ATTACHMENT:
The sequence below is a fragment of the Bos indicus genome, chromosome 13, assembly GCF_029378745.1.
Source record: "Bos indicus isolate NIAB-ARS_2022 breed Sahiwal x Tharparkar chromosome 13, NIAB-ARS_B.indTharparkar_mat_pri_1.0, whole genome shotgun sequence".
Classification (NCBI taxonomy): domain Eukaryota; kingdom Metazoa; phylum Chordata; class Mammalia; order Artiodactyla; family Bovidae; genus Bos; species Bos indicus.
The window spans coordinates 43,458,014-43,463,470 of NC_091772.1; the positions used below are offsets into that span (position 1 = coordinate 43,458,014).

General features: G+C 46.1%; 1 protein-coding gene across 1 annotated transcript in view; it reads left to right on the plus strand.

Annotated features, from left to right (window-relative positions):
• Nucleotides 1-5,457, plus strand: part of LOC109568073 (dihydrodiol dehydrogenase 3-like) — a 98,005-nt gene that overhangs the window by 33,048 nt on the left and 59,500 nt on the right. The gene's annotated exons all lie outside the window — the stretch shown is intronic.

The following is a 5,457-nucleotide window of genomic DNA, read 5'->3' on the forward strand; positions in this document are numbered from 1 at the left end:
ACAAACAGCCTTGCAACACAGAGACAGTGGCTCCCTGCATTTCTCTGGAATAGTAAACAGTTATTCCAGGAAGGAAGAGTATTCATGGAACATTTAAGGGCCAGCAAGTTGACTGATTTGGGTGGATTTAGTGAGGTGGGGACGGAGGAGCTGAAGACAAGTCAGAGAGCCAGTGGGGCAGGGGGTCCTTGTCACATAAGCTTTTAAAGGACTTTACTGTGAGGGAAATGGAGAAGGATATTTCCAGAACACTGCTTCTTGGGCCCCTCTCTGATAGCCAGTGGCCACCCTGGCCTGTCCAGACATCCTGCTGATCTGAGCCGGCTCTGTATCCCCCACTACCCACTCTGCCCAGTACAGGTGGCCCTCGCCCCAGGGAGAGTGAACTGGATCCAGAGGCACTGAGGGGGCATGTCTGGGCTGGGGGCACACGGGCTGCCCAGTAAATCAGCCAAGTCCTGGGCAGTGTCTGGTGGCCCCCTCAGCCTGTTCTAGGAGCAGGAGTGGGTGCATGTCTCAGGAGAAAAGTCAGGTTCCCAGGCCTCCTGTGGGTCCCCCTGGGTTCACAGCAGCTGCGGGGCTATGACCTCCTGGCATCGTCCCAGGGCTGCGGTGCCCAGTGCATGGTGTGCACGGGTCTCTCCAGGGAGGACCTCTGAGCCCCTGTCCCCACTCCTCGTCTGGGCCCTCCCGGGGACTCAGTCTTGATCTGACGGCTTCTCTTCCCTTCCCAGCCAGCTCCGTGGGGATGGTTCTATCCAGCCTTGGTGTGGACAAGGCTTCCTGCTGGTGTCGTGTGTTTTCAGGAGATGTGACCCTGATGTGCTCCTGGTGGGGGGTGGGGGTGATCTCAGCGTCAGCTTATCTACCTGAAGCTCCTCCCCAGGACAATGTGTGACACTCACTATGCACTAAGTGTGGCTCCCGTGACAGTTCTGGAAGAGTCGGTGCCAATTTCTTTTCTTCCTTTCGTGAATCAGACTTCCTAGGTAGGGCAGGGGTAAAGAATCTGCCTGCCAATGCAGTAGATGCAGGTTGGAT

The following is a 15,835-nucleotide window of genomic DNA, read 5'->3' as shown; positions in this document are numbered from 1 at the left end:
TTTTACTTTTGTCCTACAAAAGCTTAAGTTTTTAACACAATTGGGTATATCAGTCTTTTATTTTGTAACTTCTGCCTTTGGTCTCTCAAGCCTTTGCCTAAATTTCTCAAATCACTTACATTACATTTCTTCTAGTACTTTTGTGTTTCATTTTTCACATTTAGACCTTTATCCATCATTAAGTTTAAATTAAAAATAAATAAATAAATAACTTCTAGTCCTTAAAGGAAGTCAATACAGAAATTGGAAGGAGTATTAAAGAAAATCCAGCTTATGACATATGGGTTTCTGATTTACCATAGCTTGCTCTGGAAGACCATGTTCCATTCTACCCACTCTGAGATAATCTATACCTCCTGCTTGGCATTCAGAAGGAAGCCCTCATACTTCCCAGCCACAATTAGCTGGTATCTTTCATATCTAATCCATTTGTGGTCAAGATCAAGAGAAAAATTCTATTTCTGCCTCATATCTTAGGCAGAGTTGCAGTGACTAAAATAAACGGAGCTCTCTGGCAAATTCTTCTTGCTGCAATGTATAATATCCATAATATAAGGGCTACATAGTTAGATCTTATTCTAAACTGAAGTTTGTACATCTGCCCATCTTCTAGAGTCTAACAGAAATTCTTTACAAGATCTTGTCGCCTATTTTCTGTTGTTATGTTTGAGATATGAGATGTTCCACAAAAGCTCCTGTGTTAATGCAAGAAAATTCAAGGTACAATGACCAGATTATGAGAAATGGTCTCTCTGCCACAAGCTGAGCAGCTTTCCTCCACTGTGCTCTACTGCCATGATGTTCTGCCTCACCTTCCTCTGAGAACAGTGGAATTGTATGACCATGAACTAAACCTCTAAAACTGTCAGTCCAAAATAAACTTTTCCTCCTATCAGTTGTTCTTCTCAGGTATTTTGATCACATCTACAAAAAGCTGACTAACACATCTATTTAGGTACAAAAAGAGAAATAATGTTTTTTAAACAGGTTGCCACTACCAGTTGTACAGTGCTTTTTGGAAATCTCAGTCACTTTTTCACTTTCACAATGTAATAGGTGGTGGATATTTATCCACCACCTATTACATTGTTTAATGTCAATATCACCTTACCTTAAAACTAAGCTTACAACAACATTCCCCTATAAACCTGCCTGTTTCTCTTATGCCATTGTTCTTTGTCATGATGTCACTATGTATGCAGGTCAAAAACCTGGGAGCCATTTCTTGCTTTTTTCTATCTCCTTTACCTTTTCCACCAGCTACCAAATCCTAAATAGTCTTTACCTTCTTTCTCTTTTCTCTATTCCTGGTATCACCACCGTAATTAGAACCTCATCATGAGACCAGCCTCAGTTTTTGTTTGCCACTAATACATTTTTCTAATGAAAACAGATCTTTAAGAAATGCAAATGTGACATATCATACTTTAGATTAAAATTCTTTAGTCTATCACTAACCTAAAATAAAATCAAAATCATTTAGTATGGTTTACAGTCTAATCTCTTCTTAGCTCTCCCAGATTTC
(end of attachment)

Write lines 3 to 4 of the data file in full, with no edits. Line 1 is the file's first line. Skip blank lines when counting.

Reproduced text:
Classification (NCBI taxonomy): domain Eukaryota; kingdom Metazoa; phylum Chordata; class Mammalia; order Artiodactyla; family Bovidae; genus Bos; species Bos indicus.
The window spans coordinates 43,458,014-43,463,470 of NC_091772.1; the positions used below are offsets into that span (position 1 = coordinate 43,458,014).